Democrat Alabama U.S. Senate candidate Doug Jones told the Economist earlier this month that he has voted for every Democrat candidate for president since 1976.
That list includes Jimmy Carter in 1980 and Walter Mondale in 1984 instead of Ronald Reagan, Bill Clinton in 1992 and 1996, Al Gore in 2000, Barack Obama in 2008 and 2012, and Hillary Clinton in 2016 instead of Donald Trump.
When asked by the Economist, “Have you voted Republican?” Jones said, “One time, I voted for Richard Nixon, my very first vote. Oh God, I‘ve regretted it ever since.”
The 63-year-old Jones was born in May 1954, and would have been 18-years-old in November 1972 when Richard Nixon defeated George McGovern in an electoral college landslide.
The Democratic standard bearer in the December 12 special election for the U.S. Senate against Republican nominee Roy Moore has been out-of-touch with his fellow Alabamians when it comes to presidential candidate support for more than thirty years.
In the ten presidential elections since 1980, Jones cast his vote every time in favor of the Democrat candidate whose policies have been rejected by Alabama voters.
In the four presidential elections since 2004, none of the Democratic presidential candidates backed by Jones received more than 38 percent of the vote from Alabamians. In contrast, every Republican presidential candidate received 60 percent or more of the vote in the state.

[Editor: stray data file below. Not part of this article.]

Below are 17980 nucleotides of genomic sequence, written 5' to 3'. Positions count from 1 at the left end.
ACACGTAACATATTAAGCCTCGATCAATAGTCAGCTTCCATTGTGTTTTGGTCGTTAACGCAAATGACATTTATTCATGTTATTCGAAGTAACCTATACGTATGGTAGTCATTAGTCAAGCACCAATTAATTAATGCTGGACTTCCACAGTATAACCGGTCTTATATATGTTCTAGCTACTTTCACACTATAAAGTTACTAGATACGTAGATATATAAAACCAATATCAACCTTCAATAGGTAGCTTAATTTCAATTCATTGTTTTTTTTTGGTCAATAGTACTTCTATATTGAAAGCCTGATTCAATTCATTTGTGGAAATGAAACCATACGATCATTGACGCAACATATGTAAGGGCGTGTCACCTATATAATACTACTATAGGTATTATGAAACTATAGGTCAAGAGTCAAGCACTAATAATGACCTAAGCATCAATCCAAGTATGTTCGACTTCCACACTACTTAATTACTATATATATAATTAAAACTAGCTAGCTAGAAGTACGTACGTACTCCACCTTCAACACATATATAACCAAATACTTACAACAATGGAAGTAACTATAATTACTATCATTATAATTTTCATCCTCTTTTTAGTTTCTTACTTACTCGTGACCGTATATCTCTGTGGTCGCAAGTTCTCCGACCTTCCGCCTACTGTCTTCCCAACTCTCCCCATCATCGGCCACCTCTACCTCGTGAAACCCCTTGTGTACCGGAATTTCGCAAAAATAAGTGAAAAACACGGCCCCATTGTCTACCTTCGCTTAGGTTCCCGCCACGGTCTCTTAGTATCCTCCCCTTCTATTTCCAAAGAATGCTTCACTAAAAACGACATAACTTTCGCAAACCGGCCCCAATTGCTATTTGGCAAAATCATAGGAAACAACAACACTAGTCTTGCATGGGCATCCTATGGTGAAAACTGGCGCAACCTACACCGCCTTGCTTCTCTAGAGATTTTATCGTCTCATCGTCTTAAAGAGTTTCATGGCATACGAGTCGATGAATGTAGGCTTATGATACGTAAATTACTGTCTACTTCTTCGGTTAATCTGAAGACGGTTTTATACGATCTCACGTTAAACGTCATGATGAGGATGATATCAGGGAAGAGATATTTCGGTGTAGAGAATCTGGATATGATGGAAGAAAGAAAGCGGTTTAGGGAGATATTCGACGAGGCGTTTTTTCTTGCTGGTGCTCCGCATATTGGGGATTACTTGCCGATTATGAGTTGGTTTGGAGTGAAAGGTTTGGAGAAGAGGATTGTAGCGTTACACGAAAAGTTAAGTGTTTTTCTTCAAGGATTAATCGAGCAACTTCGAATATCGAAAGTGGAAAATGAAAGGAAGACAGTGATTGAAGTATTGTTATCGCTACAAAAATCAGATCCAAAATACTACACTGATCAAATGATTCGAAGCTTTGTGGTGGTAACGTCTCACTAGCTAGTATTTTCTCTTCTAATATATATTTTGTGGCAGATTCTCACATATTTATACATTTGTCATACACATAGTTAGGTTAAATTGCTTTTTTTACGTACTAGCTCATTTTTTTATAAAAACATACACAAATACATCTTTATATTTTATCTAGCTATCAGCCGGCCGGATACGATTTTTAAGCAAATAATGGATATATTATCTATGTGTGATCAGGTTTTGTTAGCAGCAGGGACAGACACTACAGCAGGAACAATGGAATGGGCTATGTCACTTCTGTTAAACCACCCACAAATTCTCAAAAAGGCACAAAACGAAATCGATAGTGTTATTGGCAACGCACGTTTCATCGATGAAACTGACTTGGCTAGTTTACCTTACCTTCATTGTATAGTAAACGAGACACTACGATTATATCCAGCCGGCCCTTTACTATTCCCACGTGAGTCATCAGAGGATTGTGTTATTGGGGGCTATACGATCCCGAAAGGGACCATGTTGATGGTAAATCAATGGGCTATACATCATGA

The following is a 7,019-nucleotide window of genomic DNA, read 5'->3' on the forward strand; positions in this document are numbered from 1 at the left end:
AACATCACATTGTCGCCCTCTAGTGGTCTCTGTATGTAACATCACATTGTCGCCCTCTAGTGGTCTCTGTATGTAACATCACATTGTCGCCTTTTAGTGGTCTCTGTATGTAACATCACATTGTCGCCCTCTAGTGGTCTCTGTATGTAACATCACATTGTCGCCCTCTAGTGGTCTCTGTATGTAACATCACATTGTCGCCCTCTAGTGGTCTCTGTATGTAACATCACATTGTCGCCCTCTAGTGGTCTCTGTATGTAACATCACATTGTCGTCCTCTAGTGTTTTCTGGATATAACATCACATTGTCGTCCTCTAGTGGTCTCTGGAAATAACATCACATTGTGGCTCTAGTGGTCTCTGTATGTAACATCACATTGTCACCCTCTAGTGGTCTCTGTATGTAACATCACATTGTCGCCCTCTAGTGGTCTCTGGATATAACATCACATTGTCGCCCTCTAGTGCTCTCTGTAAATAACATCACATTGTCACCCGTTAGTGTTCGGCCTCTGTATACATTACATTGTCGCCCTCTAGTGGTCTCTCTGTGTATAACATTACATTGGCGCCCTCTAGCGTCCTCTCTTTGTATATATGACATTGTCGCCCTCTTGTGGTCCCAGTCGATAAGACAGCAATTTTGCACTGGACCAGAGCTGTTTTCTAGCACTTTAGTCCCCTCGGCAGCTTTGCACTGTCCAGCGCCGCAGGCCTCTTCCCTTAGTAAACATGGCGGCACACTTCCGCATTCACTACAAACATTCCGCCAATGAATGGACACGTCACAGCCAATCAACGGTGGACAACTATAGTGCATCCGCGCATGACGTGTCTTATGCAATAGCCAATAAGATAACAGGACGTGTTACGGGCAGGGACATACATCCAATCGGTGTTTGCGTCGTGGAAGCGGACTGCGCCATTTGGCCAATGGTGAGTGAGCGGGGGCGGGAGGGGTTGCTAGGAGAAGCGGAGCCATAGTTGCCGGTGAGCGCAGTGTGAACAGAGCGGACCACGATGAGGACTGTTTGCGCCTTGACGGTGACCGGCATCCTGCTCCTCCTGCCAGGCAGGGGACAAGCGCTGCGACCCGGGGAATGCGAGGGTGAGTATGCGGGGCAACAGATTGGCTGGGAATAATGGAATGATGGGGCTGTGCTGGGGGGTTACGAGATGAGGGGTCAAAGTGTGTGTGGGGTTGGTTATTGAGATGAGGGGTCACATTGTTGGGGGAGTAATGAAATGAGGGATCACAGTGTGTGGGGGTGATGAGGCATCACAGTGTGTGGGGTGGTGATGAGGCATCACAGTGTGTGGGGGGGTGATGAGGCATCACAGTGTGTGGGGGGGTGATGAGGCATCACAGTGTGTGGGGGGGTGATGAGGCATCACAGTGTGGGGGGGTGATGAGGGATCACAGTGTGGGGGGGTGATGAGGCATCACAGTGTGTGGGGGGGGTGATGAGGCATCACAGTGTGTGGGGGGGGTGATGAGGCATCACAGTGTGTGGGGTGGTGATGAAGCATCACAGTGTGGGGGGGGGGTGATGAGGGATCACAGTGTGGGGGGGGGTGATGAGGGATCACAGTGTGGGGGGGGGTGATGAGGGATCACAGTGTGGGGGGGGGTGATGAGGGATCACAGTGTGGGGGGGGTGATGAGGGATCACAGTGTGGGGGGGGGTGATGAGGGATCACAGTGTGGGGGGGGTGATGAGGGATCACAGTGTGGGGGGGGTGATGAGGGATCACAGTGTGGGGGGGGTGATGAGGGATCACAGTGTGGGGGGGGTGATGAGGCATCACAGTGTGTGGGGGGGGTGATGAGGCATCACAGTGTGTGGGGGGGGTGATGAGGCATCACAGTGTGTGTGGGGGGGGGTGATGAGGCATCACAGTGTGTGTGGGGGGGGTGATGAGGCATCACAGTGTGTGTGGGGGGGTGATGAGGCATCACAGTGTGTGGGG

The average margin of defeat in the state for the Democrat candidates in these four presidential elections (John Kerry, Barack Obama, and Hillary Clinton) has been 24 points.
Donald Trump’s margin of victory over Hillary Clinton in 2016 at 28 points (63 percent to 35 percent) was the highest of all these four recent elections.
Trump’s 63 percent was the highest vote percentage for the candidate who won Alabama’s electoral college votes since 1972, when Richard Nixon defeated George McGovern in Alabama by a margin of 47 points–72 percent to 25 percent.
No Democrat presidential candidate Jones has supported since 1984 has won more than 43 percent of the vote in the state.
Jones was rewarded for his loyalty to the Democrat Party in 1997, when President Bill Clinton appointed him as the U.S. Attorney for the Northern District of Alabama.